I'm planning a dinner with close friends (10 people in total) to share some nice Brunellos I have (81, 88, 91 and recent ones like 99 and 01).

any advice on what should be on the menu?
Original Post
Depending on the style of the wines, I'd be a little cautious with the tangy pasta Escape suggests. It could be really good with some styles perhaps, but I'd be concerned that briny kalamatas, tangy sundried tomato, and sharp feta could make a softer, modern style seem thin, or exacerbate the acidity of some of the leaner, more old school versions.

When it comes to older wines and unknown wines, I tend to err on the side of savory subtlety with the foods.

A no brainer would be simple roasted meats, like pork loin, beef ribs, or veal shoulder roast. Just use some black pepper, rosemary, and salt, maybe a mushroom sautee on the side alongside some buttery, soft polenta. I'm willing to bet, this would work with any style, any vintage.
Actually, while both recipes are good, I would prefer Escape's recipe as it includes a little more character with old brunellos. If the feta is made from cow's milk, then it can be sharp but not if it is made from goat's milk(as it should be made.)

Furthermore, Brunellos are Italian wines made to go with Italian foods. Black olives and sun-dried tomatos are much more Italian than Chaads food suggestions, which even though they are appropriate, can be equally served with most red wines.
quote:
Originally posted by GPCi:
I'm planning a dinner with close friends (10 people in total) to share some nice Brunellos I have (81, 88, 91 and recent ones like 99 and 01).

any advice on what should be on the menu?


A nice spread of Rolaids, Tums and Pepcid complete Big Grin
quote:
Longboarder
Member
Posted Jul 25, 2007 09:54 PM Hide Post
Cinghaile (wild boar) stew, grilled lamb, steaks, hearty porcini mushrooms dishes like risotto or ravioli, pinci pasta with some type of meat sauce (i.e. bolognese) and stuffed quail. Any of these dishes will make your brunelli sing.

Now that would be nice with Brunello. Chad's suggestion is a good runner-up on my ballot also.
GPCi,
I don't have experience with really old BdM's but for newer one's I'm in full agrreement with Chaad.

Here's a link to a recipe I've prepared a few times (with Poggio Antico BdM 1999 and 2001).
http://www.epicurious.com/recipes/recipe_views/views/107649

It's prosciutto stuffed pork with mushrooms. Always done the mushrooms with polenta. The flavours ask for each other.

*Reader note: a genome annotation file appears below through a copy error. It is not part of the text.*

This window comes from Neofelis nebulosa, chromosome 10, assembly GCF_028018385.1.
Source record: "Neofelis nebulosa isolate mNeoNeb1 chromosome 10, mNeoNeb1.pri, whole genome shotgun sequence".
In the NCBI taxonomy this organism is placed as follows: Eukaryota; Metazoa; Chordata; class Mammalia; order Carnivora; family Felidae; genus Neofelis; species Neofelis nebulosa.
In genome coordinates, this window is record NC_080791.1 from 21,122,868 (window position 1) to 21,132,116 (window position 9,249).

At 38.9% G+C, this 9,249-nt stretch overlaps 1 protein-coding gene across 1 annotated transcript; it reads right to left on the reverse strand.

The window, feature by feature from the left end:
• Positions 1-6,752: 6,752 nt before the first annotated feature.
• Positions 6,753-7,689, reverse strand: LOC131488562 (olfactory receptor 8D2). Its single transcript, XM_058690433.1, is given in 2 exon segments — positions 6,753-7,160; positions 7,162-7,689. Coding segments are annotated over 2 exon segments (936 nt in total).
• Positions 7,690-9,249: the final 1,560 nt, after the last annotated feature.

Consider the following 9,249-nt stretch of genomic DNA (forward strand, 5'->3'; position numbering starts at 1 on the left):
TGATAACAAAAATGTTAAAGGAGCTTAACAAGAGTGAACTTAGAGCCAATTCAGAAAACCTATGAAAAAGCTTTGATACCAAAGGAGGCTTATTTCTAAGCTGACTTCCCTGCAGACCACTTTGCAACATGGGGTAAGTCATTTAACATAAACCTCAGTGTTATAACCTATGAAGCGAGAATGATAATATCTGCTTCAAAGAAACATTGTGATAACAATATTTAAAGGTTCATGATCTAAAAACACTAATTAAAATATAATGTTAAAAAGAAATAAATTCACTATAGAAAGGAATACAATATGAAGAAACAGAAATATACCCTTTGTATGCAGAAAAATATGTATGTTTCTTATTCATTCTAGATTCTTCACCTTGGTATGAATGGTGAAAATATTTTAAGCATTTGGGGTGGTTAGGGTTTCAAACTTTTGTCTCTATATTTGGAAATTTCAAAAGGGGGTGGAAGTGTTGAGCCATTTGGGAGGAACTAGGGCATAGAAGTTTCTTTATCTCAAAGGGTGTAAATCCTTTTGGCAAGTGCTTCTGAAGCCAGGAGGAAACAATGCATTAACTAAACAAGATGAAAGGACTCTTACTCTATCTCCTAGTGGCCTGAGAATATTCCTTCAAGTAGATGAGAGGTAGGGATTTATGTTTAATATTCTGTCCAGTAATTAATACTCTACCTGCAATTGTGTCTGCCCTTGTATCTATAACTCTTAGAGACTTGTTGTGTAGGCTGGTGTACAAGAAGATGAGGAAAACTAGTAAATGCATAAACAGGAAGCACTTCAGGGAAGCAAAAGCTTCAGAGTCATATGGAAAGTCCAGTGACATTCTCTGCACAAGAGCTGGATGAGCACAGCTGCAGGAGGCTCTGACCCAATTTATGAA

You follow LCBO releases so I'm guessing you've got access to Ace bakery baguettes. Use those for the bread crumbs (crust in). Amazing.

Good luck
quote:
Originally posted by mimik:
Black olives and sun-dried tomatos are much more Italian than Chaads food suggestions...

That's a pretty absurd assertion. I can't even imagine where one would begin to evaluate relative Italian-ness of black olives and tomatoes over mushrooms, polenta, and roasted meats, but, if we were to try, I'm willing to bet that domesticated animals and fire (which equal, btw, roast) predate tomatoes on the Italian peninsula by a order of magnitude of millenia, that porcini, cremini, and portobello are far more ubiquitous to all regional Italian cuisine than pomodori secchi, and that, if you check your map, you'll find the Veneto region, home of polenta, is actually in Italy, whereas the Kalamata black olive derives its name and origin from Greece. Do I even need to mention Feta??

So, whereas you are entitled to express your preference for Kalamata and sundried tomato pasta with Feta as a marvelous pairing with Brunello di Montalcino (which I concede it might be), you sound ferociously silly trying to defend your preference on the grounds it is more Italian.

I mean, really....
quote:
Originally posted by chaad:
quote:
Originally posted by mimik:
Black olives and sun-dried tomatos are much more Italian than Chaads food suggestions...

That's a pretty absurd assertion. I can't even imagine where one would begin to evaluate relative Italian-ness of black olives and tomatoes over mushrooms, polenta, and roasted meats, but, if we were to try, I'm willing to bet that domesticated animals and fire (which equal, btw, roast) predate tomatoes on the Italian peninsula by a order of magnitude of millenia, that porcini, cremini, and portobello are far more ubiquitous to all regional Italian cuisine than pomodori secchi, and that, if you check your map, you'll find the Veneto region, home of polenta, is actually in Italy, whereas the Kalamata black olive derives its name and origin from Greece. Do I even need to mention Feta??